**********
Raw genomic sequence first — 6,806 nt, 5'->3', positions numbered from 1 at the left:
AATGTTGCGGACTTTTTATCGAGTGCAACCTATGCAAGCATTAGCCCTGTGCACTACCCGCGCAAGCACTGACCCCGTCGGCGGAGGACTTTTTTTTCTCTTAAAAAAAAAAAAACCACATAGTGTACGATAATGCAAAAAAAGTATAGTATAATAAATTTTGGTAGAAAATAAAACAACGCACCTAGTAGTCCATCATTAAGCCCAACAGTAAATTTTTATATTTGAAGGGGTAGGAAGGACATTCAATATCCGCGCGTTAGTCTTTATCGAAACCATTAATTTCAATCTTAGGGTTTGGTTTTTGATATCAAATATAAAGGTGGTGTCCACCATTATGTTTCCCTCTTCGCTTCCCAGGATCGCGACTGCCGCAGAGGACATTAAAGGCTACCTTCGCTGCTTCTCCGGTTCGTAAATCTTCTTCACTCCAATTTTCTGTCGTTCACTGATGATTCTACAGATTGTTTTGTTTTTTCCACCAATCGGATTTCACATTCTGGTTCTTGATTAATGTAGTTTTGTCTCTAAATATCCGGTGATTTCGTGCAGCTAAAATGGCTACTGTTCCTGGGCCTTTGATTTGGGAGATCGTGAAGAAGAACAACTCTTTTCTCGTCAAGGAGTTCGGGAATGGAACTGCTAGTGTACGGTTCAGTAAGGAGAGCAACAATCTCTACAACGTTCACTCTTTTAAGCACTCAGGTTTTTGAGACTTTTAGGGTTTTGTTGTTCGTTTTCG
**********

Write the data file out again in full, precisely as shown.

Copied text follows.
Raw genomic sequence first — 6,806 nt, 5'->3', positions numbered from 1 at the left:
AATGTTGCGGACTTTTTATCGAGTGCAACCTATGCAAGCATTAGCCCTGTGCACTACCCGCGCAAGCACTGACCCCGTCGGCGGAGGACTTTTTTTTCTCTTAAAAAAAAAAAAACCACATAGTGTACGATAATGCAAAAAAAGTATAGTATAATAAATTTTGGTAGAAAATAAAACAACGCACCTAGTAGTCCATCATTAAGCCCAACAGTAAATTTTTATATTTGAAGGGGTAGGAAGGACATTCAATATCCGCGCGTTAGTCTTTATCGAAACCATTAATTTCAATCTTAGGGTTTGGTTTTTGATATCAAATATAAAGGTGGTGTCCACCATTATGTTTCCCTCTTCGCTTCCCAGGATCGCGACTGCCGCAGAGGACATTAAAGGCTACCTTCGCTGCTTCTCCGGTTCGTAAATCTTCTTCACTCCAATTTTCTGTCGTTCACTGATGATTCTACAGATTGTTTTGTTTTTTCCACCAATCGGATTTCACATTCTGGTTCTTGATTAATGTAGTTTTGTCTCTAAATATCCGGTGATTTCGTGCAGCTAAAATGGCTACTGTTCCTGGGCCTTTGATTTGGGAGATCGTGAAGAAGAACAACTCTTTTCTCGTCAAGGAGTTCGGGAATGGAACTGCTAGTGTACGGTTCAGTAAGGAGAGCAACAATCTCTACAACGTTCACTCTTTTAAGCACTCAGGTTTTTGAGACTTTTAGGGTTTTGTTGTTCGTTTTCG